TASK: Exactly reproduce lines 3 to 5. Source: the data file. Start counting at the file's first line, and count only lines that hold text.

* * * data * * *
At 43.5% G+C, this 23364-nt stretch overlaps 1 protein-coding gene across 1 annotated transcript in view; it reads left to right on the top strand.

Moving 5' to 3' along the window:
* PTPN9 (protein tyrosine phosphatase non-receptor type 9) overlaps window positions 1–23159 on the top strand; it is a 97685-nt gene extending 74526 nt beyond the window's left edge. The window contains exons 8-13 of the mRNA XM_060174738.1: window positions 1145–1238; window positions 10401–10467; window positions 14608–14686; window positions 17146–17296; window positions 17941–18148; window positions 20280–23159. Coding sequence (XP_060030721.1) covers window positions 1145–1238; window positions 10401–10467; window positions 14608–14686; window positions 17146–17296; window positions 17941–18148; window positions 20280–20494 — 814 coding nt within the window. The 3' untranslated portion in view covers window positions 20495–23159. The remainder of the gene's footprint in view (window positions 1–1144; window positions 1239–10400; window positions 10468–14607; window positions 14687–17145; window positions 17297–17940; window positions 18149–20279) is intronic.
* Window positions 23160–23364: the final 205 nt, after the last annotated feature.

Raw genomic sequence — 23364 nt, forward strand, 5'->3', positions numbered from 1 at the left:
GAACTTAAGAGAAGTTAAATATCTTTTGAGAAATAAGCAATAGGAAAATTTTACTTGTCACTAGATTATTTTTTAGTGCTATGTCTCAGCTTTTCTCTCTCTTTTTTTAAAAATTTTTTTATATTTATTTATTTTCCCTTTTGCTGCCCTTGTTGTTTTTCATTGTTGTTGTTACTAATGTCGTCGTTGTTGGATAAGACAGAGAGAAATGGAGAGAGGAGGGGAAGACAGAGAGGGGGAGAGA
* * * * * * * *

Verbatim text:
* PTPN9 (protein tyrosine phosphatase non-receptor type 9) overlaps window positions 1–23159 on the top strand; it is a 97685-nt gene extending 74526 nt beyond the window's left edge. The window contains exons 8-13 of the mRNA XM_060174738.1: window positions 1145–1238; window positions 10401–10467; window positions 14608–14686; window positions 17146–17296; window positions 17941–18148; window positions 20280–23159. Coding sequence (XP_060030721.1) covers window positions 1145–1238; window positions 10401–10467; window positions 14608–14686; window positions 17146–17296; window positions 17941–18148; window positions 20280–20494 — 814 coding nt within the window. The 3' untranslated portion in view covers window positions 20495–23159. The remainder of the gene's footprint in view (window positions 1–1144; window positions 1239–10400; window positions 10468–14607; window positions 14687–17145; window positions 17297–17940; window positions 18149–20279) is intronic.
* Window positions 23160–23364: the final 205 nt, after the last annotated feature.

Raw genomic sequence — 23364 nt, forward strand, 5'->3', positions numbered from 1 at the left: